A Tibetan student writes about his childhood memories of herding Yaks In Tibet

Posted by Lobsang Yeshi
June 28, 2017

Self-Published

For all I know about myself, my sanity sits solely on my stories.

In my childhood days, I looked after our animals with a slingshot in my hand. I lived in our black tent, pitch per the dictate of the seasons. I still hear our mastiff growling at the wolf pack when foggy weather frightens the herd. Life has been strenuous yet straightforward as a Yak herder.

Chasing rabbits and rainbows tirelessly; riding yaks and horses, surreptitiously contending with the other nomadic clan’s kids of my age – I found myself lost in that timelessness, heeding the age-old omens of nature, feeling completeness of belonging somewhere.

Snow Mountains touch the blue sky; rivers and flowers draw a beautiful landscape to the nomads on the prairie. Four seasons blissfully unveil their unique attributes to the people who never had a lesson on ‘The Importance of Conserving Ecosystem’ in their entire life. Where the livelong days of the elders spend on circumambulating and chanting Om Mani Padme Hum.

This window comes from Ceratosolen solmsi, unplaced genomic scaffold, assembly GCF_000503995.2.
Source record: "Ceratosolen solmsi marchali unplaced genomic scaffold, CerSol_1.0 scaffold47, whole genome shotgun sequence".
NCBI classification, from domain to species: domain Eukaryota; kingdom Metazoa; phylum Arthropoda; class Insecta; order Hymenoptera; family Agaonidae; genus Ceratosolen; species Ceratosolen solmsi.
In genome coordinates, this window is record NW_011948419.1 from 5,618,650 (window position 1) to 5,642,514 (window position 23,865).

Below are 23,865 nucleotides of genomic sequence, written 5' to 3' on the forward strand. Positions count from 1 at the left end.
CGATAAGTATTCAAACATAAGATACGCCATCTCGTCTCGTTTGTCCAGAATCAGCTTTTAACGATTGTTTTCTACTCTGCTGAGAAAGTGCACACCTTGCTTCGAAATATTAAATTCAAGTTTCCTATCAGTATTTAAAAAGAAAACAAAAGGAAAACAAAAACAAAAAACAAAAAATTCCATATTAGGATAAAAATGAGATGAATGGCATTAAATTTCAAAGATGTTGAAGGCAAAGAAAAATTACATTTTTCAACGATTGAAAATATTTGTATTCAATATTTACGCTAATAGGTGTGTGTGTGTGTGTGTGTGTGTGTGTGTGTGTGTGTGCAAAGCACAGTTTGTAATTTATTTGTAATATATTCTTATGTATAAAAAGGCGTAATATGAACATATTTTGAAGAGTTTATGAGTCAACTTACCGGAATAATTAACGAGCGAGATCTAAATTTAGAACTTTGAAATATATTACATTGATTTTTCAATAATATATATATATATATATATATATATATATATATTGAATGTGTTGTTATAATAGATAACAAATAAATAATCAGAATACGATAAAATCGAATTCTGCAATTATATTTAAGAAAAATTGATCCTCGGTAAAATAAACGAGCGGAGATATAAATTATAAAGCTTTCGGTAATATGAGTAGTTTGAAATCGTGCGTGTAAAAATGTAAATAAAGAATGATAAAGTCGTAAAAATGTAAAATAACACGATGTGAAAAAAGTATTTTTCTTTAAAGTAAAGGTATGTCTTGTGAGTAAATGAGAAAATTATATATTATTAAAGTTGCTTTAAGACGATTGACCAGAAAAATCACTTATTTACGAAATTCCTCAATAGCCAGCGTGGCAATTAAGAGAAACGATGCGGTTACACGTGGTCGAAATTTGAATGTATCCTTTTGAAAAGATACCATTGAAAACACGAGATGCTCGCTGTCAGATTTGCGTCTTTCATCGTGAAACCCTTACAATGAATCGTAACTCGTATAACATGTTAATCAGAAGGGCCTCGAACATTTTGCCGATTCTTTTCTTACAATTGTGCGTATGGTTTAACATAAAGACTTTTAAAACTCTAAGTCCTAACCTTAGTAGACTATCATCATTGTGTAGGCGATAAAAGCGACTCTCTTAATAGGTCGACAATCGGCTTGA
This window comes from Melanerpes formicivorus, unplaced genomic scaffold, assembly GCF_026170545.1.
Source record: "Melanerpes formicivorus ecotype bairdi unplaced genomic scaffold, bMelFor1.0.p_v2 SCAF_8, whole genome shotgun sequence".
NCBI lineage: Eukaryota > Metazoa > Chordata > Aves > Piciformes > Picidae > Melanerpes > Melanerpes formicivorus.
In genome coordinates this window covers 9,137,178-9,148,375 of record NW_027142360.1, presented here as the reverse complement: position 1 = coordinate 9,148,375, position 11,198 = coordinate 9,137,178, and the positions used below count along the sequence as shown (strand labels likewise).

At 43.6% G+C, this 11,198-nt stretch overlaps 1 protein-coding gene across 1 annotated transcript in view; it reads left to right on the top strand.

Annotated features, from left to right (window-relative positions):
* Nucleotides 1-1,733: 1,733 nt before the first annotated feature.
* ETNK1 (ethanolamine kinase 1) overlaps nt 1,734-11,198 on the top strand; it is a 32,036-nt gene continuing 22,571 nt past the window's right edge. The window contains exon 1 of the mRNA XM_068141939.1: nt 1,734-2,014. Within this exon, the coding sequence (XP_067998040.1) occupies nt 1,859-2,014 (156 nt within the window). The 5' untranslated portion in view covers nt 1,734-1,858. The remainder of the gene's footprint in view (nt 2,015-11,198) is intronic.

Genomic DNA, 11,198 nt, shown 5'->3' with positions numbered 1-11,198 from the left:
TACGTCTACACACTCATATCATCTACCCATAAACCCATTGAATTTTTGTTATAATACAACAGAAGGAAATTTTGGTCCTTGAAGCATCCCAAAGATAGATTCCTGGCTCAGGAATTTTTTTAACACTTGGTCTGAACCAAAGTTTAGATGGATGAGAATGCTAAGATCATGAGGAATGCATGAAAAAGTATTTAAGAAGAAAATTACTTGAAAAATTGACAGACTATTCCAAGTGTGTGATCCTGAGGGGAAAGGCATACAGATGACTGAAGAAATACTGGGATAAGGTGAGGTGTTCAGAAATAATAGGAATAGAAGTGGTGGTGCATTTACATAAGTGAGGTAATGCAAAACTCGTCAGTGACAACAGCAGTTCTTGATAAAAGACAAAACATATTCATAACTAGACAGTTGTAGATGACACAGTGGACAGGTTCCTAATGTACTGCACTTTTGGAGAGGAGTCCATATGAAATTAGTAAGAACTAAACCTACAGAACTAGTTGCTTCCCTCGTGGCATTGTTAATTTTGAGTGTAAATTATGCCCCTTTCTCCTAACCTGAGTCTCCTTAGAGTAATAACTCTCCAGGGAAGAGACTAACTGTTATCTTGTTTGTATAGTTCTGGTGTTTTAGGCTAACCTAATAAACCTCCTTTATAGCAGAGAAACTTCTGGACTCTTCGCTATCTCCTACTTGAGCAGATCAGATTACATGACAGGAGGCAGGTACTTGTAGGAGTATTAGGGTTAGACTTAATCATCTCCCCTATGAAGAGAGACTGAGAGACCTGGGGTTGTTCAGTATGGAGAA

Well now, I am far away from my home and all its memories. I don’t see any Yaks here in this place, I am myself struggling with the summer heat; I don’t think Yaks will survive even with ACs here. If you’re still wondering & wanting to know all in one line: I’ll say – I was not knowingly exiled from my childhood playground.

Before all of this happened to me – I was creating memories, I was conversing with my ancestors in my own native tongue. I was not someone who struggles with retaining his memories – I was more than that.

Right now, I am not what I used to be – far from it, but still I live on while 147 already burnt themselves. My elders told me that it’s not just numbers; all are flesh and bone, 147 souls mine alike. (One more set himself on fire today in my native place; we don’t know his whereabouts after the cops took his charred body away. We don’t know whether he is alive or dead. I fear for his remaining family members’ safety more than anything. Even if I try, I can’t express their feelings because I simply can’t imagine their despair right now.)

Today, I am no longer a Yak herder; instead of the slingshot, I hold fast to this pen. It is my only hope and the last refuge now. I am ready to permanently exchange my slingshot (once my constant companion) with this pen as long as it keeps the hope alive – the hope of Freedom. In brief, I’m here to witness the power of this tool, this pen in my hand.

April 18, 2017

 

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